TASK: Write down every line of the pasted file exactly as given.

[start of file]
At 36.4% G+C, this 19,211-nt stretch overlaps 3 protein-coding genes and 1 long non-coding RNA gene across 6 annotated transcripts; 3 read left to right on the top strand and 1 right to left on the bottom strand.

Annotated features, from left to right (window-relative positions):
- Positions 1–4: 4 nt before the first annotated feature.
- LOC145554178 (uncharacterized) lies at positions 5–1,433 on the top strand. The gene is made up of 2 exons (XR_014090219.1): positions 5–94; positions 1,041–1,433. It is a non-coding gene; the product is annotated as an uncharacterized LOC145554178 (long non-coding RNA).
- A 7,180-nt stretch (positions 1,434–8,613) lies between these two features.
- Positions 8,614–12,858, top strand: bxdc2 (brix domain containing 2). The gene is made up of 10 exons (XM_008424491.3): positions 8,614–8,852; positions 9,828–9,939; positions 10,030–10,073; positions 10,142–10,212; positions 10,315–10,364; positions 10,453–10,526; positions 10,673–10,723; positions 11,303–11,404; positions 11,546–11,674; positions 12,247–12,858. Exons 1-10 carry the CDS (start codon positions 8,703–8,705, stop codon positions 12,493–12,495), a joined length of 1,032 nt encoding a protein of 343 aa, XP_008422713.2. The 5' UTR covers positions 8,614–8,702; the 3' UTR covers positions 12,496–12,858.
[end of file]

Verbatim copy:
At 36.4% G+C, this 19,211-nt stretch overlaps 3 protein-coding genes and 1 long non-coding RNA gene across 6 annotated transcripts; 3 read left to right on the top strand and 1 right to left on the bottom strand.

Annotated features, from left to right (window-relative positions):
- Positions 1–4: 4 nt before the first annotated feature.
- LOC145554178 (uncharacterized) lies at positions 5–1,433 on the top strand. The gene is made up of 2 exons (XR_014090219.1): positions 5–94; positions 1,041–1,433. It is a non-coding gene; the product is annotated as an uncharacterized LOC145554178 (long non-coding RNA).
- A 7,180-nt stretch (positions 1,434–8,613) lies between these two features.
- Positions 8,614–12,858, top strand: bxdc2 (brix domain containing 2). The gene is made up of 10 exons (XM_008424491.3): positions 8,614–8,852; positions 9,828–9,939; positions 10,030–10,073; positions 10,142–10,212; positions 10,315–10,364; positions 10,453–10,526; positions 10,673–10,723; positions 11,303–11,404; positions 11,546–11,674; positions 12,247–12,858. Exons 1-10 carry the CDS (start codon positions 8,703–8,705, stop codon positions 12,493–12,495), a joined length of 1,032 nt encoding a protein of 343 aa, XP_008422713.2. The 5' UTR covers positions 8,614–8,702; the 3' UTR covers positions 12,496–12,858.